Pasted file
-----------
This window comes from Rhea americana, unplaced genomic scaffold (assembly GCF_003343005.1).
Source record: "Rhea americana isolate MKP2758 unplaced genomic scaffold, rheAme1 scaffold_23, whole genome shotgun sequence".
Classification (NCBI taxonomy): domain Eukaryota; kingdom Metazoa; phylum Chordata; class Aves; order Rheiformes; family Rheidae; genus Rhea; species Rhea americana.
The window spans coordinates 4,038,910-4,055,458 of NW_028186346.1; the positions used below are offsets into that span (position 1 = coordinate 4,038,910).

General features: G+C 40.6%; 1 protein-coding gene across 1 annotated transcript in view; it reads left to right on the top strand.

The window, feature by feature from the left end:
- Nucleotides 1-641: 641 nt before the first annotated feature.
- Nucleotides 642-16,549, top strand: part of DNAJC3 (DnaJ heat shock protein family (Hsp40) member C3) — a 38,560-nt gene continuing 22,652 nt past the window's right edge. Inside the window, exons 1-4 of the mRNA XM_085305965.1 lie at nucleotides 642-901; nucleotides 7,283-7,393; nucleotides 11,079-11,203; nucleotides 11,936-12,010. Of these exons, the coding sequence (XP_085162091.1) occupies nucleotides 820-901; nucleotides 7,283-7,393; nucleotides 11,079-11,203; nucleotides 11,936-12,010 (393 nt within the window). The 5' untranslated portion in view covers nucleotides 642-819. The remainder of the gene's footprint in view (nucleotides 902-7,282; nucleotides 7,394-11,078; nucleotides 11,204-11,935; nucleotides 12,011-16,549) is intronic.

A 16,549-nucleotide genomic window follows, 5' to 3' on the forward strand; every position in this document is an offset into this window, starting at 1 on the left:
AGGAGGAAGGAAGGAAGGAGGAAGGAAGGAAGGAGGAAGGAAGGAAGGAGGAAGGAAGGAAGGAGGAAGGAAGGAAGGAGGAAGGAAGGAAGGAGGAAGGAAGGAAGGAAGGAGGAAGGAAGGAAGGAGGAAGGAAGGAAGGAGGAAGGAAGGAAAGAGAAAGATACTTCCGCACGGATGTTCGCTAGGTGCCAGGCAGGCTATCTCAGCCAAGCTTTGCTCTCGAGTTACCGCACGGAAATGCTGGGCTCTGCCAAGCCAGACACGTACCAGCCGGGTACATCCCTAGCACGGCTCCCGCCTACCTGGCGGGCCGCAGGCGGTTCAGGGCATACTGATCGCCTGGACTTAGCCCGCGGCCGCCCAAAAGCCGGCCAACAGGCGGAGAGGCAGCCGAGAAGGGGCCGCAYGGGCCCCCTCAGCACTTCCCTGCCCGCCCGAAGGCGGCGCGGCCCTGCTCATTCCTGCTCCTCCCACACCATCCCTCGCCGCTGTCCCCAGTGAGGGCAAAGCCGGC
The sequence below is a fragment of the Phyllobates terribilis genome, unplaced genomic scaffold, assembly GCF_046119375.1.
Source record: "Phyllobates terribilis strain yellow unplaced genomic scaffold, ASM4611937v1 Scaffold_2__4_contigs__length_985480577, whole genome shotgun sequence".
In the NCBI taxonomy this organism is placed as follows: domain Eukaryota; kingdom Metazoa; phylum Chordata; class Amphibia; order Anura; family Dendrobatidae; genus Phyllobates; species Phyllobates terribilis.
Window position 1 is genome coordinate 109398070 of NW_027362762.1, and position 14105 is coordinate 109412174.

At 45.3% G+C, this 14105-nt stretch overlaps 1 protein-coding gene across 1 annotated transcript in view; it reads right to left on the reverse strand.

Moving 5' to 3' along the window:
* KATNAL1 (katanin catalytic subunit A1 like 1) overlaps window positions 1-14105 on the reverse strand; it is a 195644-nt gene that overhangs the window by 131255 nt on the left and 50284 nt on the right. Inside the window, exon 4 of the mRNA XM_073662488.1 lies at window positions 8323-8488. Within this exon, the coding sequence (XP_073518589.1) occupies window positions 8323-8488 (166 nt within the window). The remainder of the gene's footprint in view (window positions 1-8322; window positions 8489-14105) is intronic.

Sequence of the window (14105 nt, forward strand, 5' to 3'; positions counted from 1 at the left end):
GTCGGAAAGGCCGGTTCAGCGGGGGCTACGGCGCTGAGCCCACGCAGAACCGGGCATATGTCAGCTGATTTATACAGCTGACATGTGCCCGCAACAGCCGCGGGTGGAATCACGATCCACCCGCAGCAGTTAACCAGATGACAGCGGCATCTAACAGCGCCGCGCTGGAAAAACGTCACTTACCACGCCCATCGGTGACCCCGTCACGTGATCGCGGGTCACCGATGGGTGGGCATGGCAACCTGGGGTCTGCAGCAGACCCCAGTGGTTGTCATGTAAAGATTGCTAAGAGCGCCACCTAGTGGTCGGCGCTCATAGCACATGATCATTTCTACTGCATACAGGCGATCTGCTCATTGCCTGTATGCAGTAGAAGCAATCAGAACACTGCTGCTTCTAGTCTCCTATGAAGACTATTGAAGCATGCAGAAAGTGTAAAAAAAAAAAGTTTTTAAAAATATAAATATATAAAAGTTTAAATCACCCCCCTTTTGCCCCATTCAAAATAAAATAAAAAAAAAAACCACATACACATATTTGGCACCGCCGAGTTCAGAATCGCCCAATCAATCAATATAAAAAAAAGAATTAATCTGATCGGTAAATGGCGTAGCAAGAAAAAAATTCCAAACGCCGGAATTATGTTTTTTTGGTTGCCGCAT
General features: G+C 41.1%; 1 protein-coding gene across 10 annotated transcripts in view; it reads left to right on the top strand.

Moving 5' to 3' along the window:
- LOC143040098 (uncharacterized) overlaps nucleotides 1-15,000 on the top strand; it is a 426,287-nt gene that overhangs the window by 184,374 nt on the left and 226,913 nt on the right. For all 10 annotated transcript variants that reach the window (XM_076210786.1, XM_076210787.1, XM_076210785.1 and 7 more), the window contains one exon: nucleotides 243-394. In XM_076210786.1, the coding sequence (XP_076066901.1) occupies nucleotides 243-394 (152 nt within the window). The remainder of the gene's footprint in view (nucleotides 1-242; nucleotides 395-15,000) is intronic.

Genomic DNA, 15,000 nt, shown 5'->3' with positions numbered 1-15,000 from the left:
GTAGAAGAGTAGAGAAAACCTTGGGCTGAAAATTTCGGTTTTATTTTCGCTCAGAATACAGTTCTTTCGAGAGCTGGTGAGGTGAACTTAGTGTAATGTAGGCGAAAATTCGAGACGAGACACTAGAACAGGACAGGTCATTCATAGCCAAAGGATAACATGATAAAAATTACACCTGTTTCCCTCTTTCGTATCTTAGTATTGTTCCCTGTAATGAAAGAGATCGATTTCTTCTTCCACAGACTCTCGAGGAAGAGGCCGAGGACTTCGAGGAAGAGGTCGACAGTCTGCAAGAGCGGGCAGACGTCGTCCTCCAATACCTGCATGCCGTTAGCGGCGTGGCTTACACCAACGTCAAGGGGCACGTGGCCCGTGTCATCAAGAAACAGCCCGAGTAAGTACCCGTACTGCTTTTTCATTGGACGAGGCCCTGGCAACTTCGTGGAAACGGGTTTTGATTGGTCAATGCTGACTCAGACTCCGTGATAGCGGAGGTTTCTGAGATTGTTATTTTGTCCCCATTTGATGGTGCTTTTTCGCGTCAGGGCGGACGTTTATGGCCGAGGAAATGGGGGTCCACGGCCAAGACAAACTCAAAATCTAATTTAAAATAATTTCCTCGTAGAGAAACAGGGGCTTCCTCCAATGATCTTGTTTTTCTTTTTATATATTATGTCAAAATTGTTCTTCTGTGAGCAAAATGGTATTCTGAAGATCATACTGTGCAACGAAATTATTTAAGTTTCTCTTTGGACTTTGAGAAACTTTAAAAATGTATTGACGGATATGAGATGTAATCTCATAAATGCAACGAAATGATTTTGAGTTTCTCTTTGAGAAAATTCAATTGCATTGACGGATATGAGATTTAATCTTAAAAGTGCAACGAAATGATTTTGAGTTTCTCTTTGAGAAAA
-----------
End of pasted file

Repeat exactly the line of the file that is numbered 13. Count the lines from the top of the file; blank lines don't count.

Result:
In the NCBI taxonomy this organism is placed as follows: domain Eukaryota; kingdom Metazoa; phylum Chordata; class Amphibia; order Anura; family Dendrobatidae; genus Phyllobates; species Phyllobates terribilis.